By Robert Boyd, Peter J. Richerson
Oxford provides, in a single handy and coherently geared up quantity, 20 influential yet earlier fairly inaccessible articles that shape the spine of Boyd and Richerson's path-breaking paintings on evolution and tradition. Their interdisciplinary examine relies on notions. First, that tradition is important for realizing human habit; not like different organisms, socially transmitted ideals, attitudes, and values seriously impact our habit. Secondly, tradition is a part of biology: the ability to procure and transmit tradition is a derived component to human psychology, and the contents of tradition are deeply intertwined with our biology. tradition then is a pool of data, saved within the brains of the inhabitants that will get transmitted from one mind to a different by means of social studying techniques. for this reason, tradition can account for either our notable ecological luck in addition to the maladaptations that symbolize a lot of human habit. The curiosity during this assortment will span anthropology, psychology, economics, philosophy, and political science.
There is far to profit from the paintings of Boyd and Richerson, and the initiative to compile a few of their scattered papers during this quantity is laudable. many pro anthropologists, biologists, philosophers and psychologists drawn to the research of tradition and the evolution of brain and behaviour will make the most of it. --Metapsychology
"This e-book is a must have for philosophers of psychology, philosophers of biology, philosophers of the social sciences, and, extra regularly, anyone who's drawn to the evolution of brain and behavior." --Notre Dame Philosophical Reviews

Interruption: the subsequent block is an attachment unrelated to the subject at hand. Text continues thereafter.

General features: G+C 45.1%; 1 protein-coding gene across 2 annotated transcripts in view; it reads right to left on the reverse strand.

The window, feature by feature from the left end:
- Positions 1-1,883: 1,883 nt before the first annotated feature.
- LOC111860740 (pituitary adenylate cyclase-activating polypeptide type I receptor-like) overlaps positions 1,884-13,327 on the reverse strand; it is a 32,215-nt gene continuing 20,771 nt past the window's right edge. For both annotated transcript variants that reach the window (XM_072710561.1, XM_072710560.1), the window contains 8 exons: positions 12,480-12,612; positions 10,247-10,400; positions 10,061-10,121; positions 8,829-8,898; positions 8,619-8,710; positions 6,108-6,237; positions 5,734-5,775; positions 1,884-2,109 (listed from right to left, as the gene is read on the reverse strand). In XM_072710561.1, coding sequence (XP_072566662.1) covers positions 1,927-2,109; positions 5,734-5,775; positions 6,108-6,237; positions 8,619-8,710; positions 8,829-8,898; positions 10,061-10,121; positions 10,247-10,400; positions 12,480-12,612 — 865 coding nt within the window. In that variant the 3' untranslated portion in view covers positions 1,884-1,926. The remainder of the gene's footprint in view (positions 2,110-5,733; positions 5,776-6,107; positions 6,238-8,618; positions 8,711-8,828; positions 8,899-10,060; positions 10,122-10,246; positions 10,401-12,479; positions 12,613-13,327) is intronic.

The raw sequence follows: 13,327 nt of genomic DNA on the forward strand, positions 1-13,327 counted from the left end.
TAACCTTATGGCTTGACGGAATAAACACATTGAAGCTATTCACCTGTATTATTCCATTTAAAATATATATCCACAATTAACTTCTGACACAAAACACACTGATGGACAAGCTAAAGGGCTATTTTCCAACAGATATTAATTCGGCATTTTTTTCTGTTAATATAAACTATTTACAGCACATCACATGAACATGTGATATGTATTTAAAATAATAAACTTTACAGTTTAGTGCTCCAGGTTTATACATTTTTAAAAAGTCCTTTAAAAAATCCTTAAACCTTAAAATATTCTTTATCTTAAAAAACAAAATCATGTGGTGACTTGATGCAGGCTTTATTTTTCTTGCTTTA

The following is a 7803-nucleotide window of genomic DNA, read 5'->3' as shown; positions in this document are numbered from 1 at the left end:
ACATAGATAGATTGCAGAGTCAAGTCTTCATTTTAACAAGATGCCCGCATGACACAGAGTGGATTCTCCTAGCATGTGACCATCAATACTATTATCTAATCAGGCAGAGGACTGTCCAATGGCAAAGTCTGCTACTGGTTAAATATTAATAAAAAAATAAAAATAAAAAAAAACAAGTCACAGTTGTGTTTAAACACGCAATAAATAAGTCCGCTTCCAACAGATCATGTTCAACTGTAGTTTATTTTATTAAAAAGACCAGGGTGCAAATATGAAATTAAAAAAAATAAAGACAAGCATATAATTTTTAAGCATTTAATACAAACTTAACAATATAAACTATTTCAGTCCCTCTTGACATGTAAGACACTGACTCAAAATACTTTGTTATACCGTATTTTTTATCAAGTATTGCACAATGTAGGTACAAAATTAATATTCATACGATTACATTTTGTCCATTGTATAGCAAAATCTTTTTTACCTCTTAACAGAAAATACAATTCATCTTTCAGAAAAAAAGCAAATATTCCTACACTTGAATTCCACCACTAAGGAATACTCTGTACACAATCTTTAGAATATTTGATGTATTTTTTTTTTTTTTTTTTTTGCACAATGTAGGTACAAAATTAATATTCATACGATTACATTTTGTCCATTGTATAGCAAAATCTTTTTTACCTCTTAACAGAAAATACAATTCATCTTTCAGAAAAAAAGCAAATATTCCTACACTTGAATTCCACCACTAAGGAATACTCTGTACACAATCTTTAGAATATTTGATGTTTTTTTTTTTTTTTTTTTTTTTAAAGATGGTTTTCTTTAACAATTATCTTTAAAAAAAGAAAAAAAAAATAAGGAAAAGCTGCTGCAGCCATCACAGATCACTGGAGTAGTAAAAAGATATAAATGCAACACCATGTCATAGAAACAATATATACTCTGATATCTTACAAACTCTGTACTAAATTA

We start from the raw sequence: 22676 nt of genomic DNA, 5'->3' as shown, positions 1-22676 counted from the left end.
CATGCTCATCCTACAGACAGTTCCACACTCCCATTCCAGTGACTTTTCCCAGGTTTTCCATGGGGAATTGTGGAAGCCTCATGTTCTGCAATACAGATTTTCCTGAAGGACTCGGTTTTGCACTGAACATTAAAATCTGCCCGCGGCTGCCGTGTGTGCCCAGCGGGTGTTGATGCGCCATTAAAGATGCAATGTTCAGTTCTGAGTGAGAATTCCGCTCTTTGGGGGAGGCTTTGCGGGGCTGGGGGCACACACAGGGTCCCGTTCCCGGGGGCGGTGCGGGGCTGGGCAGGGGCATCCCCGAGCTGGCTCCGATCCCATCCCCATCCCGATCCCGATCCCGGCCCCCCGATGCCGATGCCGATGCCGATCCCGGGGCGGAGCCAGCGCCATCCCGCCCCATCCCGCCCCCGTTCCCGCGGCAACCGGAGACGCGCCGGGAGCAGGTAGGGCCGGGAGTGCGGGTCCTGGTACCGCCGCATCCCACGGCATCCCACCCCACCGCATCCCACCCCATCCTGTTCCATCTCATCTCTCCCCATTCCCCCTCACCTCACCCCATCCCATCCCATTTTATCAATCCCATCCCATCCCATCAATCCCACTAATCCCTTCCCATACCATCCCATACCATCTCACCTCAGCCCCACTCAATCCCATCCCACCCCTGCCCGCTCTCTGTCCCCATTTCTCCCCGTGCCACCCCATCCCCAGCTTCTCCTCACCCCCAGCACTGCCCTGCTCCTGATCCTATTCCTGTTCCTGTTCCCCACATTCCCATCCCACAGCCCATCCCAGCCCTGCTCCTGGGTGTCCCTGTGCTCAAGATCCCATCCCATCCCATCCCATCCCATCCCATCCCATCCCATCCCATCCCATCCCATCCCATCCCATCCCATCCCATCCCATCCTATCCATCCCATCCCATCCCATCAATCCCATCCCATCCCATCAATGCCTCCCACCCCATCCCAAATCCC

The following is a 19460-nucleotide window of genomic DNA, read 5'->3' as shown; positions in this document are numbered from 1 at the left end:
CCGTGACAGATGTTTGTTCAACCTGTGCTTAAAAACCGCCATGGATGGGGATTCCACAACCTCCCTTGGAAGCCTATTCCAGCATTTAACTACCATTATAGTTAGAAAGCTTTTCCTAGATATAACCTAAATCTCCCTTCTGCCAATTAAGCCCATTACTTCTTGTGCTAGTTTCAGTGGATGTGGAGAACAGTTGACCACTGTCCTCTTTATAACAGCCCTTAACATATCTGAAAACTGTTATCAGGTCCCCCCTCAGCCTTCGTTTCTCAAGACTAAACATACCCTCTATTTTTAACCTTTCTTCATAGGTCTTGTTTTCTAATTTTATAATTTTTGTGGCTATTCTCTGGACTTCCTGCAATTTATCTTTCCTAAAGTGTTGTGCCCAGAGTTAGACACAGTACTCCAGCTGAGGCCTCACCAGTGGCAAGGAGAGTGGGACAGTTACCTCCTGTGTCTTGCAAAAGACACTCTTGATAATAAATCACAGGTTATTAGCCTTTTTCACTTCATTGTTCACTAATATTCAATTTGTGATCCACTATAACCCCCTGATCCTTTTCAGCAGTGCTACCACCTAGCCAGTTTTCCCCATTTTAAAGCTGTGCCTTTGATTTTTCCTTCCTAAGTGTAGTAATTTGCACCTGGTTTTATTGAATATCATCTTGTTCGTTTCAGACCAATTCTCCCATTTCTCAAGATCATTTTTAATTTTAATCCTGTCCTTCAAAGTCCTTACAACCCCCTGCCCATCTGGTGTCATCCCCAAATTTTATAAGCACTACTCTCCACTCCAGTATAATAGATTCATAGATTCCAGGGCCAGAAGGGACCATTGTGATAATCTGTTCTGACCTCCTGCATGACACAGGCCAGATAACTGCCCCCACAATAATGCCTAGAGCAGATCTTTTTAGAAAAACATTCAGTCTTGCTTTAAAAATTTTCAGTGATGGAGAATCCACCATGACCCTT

"Boyd and Richerson have lengthy set a 'gold standard' of brilliant, average writing on evolutionary social science...they have patiently outfitted strong, powerfuble, certainly predictive versions of the way people developed and the way tradition advanced as humanity's designated type of behavior...they are actual experts on either biology and culture...the authors have produced a great spouse quantity, no longer through Genes by myself, which makes their paintings available to all."--CHOICE
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Additional resources for The Origin and Evolution of Cultures (Evolution and Cognition)
The ﬁtness of learning individuals increases as the amount of imitation increases because learners make fewer errors. The ﬁtness of imitating individuals also increases at ﬁrst because they are imitating learners who make fewer errors. If imitation is common enough, ﬁtness eventually declines because the population fails to track the changing environment. The ﬁrst effect is apparently sufﬁcient to lead to a net increase in average ﬁtness at evolutionary equilibrium. It is important to understand that this increase in average ﬁtness is only a side effect of selection at the individual level.
Learners engage in costly learning trials that usually allow them to acquire the locally optimal behavior but also sometimes lead to errors. As shown in Appendix 1, this model yields the same qualitative result as Rogers’s model. Imitation evolves but does not beneﬁt the population in the long run. Imitators Can Detect Learners Unlike the simple organisms in Rogers’s model, humans do not blindly imitate a randomly chosen individual. Rather, they often evaluate the behavior of many individuals and choose the one that seems best, a process we have labeled biased transmission (Boyd and Richerson, 1985).
1988. Imitation in animals: History, definition, and interpretation of data from the psychological laboratory. In: Social learning: A biopsychological approach, T. Zentall & B. G. Galef, eds. (pp. 1–28). Hillsdale, NJ: Lawrence Erbaum. Hauser, M. 1988. Invention and social tranmission: New data from wild vervet monkeys. In: Machiavellian intelligence: Social expertise and the evolution of intellect in monkeys, apes, and hen, R. W. Byrne & A. Whitten, eds. (pp. 327–344). Oxford: Clarendon Press.
The Origin and Evolution of Cultures (Evolution and Cognition) by Robert Boyd, Peter J. Richerson